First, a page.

Thursday, September 12, 2013

Ways to save money with homebrewing

It is true that making your own beer can be less expensive than purchasing commercial beer from the store.  I like this perk with homebrewing, but that's not the reason why I do it.  There are so many ways to create different beers and then enjoy them, that the saving money is really just an added bonus.

I read an article yesterday about ways to save additional money with the homebrewing hobby.  Here is a link to that article on the Mint Life blog. (Oh, this is a site about finances and saving money... by Intuit.  Not really my normal everyday browsing.)

The article has some decent points, and I feel the need to provide some additional commentary (why not?).  In a nutshell, and with a little creative license, the 7 ways are listed in the post are as follows.

1. Don't buy bottles.  Reuse them.
2. Use coupons, offers, and utilize free shipping from online sites.
3. Use less hops.  They are expensive
4. Buy on sale
5. Purchase in bulk
6. Do it yourself, including brewing all grain and making a yeast starter
7. Use friends and borrow items, purchase used equipment, etc.

What I've found in my own experience.  

Reuse bottles:  I like #1 on their list, and have never purchased a new bottle (unless it has beer in it already).  I keep almost every commercial bottle, and reuse it.  At first cleaning can be a real pain, until I settled on some shortcuts.  If you are anal like me, you will want to remove the label, but this isn't a rule.  After I open and pout a bottle, I immediately rinse it out in the sink.  Rice it good, at least 7 times to get all the beer out.  A bottle rack would be best, but I'm to cheap to purchase one evidently.  I set it on the counter to air dry.  Next time I walk by it, I dump out any remaining water drips.  The third time I walk by it, i place it in an empty beer case in the closer.

On bottling day, I will rinse out the bottles again and put into the dishwasher, in which I'll run the Sanitize cycle (with no dish soap) and after that, they are ready for the new beer.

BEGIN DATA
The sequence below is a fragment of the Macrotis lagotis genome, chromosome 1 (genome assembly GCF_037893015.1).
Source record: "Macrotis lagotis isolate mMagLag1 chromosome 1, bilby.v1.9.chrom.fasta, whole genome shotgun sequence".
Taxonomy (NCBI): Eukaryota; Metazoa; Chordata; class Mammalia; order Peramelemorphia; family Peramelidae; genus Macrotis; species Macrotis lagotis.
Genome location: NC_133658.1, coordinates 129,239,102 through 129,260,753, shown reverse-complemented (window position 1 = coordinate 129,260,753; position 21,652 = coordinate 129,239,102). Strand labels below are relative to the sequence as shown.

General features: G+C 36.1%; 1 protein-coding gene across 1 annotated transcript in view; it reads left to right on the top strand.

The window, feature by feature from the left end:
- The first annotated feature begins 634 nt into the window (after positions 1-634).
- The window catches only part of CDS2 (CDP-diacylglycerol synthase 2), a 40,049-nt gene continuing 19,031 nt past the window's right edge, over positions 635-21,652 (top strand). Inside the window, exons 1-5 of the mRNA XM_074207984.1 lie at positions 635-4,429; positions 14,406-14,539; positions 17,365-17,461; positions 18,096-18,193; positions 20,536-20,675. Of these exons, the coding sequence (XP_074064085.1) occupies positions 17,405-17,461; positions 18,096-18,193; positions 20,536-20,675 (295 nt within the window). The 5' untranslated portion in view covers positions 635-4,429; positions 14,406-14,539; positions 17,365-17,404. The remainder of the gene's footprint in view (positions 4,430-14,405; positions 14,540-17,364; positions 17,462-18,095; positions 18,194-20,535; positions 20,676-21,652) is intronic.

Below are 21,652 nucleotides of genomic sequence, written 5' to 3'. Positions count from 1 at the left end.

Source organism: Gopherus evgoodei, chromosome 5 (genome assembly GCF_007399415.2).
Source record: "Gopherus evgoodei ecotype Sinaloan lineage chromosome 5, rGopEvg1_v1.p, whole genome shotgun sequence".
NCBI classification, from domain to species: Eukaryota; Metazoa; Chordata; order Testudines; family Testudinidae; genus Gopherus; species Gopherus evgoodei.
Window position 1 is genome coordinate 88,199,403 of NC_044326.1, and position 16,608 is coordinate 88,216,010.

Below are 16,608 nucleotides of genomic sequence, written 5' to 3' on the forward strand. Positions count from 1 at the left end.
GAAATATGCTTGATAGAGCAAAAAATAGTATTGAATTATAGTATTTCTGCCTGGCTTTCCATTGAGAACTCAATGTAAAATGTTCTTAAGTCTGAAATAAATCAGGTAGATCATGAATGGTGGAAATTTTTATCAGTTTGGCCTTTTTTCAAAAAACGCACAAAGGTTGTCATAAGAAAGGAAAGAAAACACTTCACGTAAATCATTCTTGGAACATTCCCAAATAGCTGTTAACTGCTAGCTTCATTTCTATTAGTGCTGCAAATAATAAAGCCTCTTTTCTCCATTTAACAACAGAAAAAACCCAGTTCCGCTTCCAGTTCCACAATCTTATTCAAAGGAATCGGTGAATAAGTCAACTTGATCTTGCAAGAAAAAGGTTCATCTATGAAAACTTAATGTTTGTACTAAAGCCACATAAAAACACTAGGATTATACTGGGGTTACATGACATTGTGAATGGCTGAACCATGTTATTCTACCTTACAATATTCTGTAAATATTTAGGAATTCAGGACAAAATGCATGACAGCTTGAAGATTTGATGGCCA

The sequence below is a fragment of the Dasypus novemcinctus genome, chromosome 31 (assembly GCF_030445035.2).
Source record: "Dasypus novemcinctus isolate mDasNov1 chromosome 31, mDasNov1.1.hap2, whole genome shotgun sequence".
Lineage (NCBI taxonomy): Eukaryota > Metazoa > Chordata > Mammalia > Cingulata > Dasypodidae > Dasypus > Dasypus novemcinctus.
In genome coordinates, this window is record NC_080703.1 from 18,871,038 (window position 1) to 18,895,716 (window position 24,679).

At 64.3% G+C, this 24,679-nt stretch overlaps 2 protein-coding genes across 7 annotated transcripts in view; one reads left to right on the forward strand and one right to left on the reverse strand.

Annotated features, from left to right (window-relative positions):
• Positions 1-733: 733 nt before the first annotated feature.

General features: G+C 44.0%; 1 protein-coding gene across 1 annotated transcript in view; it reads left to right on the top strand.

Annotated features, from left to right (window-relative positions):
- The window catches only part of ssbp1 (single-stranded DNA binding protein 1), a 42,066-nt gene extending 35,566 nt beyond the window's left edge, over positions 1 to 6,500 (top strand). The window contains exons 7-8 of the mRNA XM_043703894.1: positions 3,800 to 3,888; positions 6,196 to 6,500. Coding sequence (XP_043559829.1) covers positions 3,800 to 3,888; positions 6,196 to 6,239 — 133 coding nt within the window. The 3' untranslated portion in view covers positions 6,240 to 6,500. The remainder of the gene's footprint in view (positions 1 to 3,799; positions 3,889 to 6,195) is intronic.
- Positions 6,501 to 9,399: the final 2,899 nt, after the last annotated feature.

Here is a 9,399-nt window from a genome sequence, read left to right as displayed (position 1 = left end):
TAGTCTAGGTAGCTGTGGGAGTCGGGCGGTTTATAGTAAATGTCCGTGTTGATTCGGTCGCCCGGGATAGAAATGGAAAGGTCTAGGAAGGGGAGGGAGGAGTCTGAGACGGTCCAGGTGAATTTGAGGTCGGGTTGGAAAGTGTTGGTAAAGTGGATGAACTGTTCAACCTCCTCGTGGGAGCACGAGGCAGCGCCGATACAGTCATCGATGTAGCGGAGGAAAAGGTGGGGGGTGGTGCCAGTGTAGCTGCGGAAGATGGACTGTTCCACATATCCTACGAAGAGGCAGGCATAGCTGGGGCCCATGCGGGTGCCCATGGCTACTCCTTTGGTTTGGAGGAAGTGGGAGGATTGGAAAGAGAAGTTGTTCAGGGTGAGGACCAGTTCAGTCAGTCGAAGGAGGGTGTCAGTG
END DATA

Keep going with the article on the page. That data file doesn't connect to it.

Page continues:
Coupons and holiday sales:  We have a great local Homebrew Shop and I want them to be around for years.  I purchase all my ingredients and most equipment there.  I'm happy to give them money, and saving $.050 or $1 by purchasing online just isn't worth it to me.  Buy local.  Support your local brewing community.

Less hops:  Their number three was more about experimenting with different styles.  I guess they assume everyone like to brew big bold hop bomb IPAs.  I'm not convinced this can save a lot of money, but it is important to point out that bigger beers will cost more, just because of the additional ingredients needed.  A nice sessionable ale can be fun to brew, quick to ferment, and good to drink.

Purchase in bulk:  This is a good idea that I haven't taken advantage of, and mostly because I don't have a grain mill (that costs money too).  I can see the benefit mostly in this with grain.

Do it yourself: While some brewers are happy to brew with extract, the evolution of a brewer usually brings them to all grain brewing at some point.  It is indeed less expensive, and I've found that it is not really any more difficult.  Just more time and a few more steps.  Do be afraid of all grain brewing.  You will need some additional equipment (which costs money), including a mash ton, and larger boil kettle, which usually means brewing outdoors with a propane tank and burner.  Kitchen stoves don't always have enough power or headroom for big boils.

Another neat thing I've learned it to reuse yeast.  Yeast can be one of the most expensive least liquid yeast.  Dry yeast is less, and you get more in a packet.  I'm just not yet convinced it is as good of a strain.  But I say, why buy it when you make it anyway.  Of course during fermentation the yeast multiplies greatly, and once complete, the yeast cells simply settle to the bottom of the carboy and rest.  After racking the beer, that yeast is great for recycling.  The process isn't difficult, but it is fairly detailed (at least when compared to the reusing of bottle method mentioned above).  I've had success with it (and a lot of fun).  With the method I've adopted, I'll get two jars with enough yeast each to make a starter and have plenty for a batch.  That is two batches out of one.  It is an automatic 3 for 1 sale, if you think about it.  And then, the same thing can happen after the next batch, doubling your amount.  It is a really cool way to learn and experiment.  I have a great post on it here.

Use Friends: My comment here is simple.  You can brew better when you brew together.  Getting involved in a brew club and meeting people with the same hobby makes it all the more fun and helps ease the learning process.  Don't brew on an island.

This fine Dunerbrew site contains some stories and how-to's on most of these topics already.  In haste to publish a new post, I'm neglecting the time necessary to find and include the links now.  But rest assured, you are free to search the site, and/or browse through the tags list to the side.  The post on reusing and washing yeast is great and highly recommended.  I have posts on cleaning and getting the labels off bottles, as well as some all grain tips and tricks (I think).  We also feature some great recipes on this site.  Feel free to browse away.

And on that note...happy brewing.  Cheers!

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